Date of Award


Document Type


Degree Name

Master of Science


Department of Electrical and Computer Engineering

First Advisor

Richard Dill, PhD


The military deploys many IoT in battlefield operations to provide information on terrain and enemy combatants. It also deploys automated robots or UAVs where securing and trusting collected data is essential. Choosing the middleware that handles this message transfer is crucial for real-time operations. Networks with multiple entities, including IoT devices, UAVs, and small computers, require robust middleware facilitating message sending in real-time. Ideally, the middleware would provide QoS to handle lost packets and retransmissions in lossy environments, especially between low-power machines. DDS is a middleware that implements real-time and QoS capabilities by sending messages, not based on endpoints but topics. However, DDS nodes are susceptible to impersonation attacks, which compromise integrity and trust. To mitigate these attacks, DDS-C is developed as a security layer that integrates with DDS by using Kerberos tickets to identify and authenticate valid DDS nodes. This thesis evaluates DDS-C performance, determining if authentication overhead impedes DDS operations by using ROS 2 and Cyclone DDS as testbeds. Additionally, DDS-C is integrated into a commercial network AI provided by Bright Apps as a real-world use case. The results of this research conclude that DDS-C does not impact DDS operations to any significant degree. The added security and minimal middleware impact could help the military ensure node integrity in operational missions.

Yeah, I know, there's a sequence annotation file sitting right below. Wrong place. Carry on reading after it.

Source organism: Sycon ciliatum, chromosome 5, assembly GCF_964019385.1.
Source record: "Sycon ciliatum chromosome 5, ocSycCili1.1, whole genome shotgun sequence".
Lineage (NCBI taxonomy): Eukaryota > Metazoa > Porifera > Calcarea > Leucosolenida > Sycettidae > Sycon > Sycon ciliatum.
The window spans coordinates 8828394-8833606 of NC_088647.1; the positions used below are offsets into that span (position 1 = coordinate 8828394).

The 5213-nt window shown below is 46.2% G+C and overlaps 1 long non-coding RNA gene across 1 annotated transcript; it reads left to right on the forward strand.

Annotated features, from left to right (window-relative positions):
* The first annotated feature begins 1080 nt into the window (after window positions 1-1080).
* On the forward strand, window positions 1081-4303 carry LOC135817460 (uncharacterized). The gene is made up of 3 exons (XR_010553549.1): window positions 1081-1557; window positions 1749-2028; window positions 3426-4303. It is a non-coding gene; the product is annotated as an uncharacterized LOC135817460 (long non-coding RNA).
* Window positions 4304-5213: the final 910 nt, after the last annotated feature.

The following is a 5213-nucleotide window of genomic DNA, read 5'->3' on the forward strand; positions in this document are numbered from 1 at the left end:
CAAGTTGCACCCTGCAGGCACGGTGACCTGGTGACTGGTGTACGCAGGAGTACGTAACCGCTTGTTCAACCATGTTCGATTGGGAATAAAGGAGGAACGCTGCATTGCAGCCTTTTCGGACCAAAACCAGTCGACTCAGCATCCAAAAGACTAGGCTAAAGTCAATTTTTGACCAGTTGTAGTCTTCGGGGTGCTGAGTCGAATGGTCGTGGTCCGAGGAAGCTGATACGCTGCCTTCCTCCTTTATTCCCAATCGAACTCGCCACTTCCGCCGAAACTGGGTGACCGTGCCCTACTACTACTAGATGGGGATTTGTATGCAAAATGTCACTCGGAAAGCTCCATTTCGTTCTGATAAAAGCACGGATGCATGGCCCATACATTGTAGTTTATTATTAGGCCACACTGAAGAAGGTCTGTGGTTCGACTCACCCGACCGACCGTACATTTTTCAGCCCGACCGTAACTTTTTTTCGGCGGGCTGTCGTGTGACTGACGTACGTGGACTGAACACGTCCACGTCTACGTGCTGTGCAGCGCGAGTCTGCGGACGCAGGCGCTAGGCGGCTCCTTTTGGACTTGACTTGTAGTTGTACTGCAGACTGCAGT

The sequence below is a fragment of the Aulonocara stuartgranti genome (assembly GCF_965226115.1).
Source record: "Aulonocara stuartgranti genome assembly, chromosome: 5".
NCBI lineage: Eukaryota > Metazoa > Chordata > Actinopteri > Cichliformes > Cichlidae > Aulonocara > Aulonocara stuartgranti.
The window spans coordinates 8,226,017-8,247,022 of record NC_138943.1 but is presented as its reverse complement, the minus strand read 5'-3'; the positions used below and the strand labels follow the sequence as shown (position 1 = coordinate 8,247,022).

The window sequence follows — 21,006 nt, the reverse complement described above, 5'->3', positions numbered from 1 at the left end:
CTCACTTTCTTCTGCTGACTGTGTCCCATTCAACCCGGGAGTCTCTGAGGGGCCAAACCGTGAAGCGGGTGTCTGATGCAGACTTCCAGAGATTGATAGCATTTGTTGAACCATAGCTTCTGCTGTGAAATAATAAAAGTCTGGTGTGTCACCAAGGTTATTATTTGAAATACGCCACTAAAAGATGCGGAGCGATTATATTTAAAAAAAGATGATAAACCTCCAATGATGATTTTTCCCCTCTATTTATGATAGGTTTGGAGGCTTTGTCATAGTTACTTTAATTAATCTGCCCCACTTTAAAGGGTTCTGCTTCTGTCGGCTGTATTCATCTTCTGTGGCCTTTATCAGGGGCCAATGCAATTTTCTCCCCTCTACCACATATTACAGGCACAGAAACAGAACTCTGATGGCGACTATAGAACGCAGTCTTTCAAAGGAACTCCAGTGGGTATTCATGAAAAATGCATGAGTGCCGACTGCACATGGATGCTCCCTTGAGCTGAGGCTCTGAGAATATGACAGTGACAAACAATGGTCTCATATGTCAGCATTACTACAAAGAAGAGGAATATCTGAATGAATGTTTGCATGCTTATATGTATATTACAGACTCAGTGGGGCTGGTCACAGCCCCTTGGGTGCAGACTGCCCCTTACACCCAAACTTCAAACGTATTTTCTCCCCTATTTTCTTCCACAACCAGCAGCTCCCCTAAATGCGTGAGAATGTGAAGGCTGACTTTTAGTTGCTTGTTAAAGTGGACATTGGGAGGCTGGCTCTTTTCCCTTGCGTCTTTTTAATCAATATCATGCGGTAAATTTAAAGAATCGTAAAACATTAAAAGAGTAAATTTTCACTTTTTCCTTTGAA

AFIT Designator


DTIC Accession Number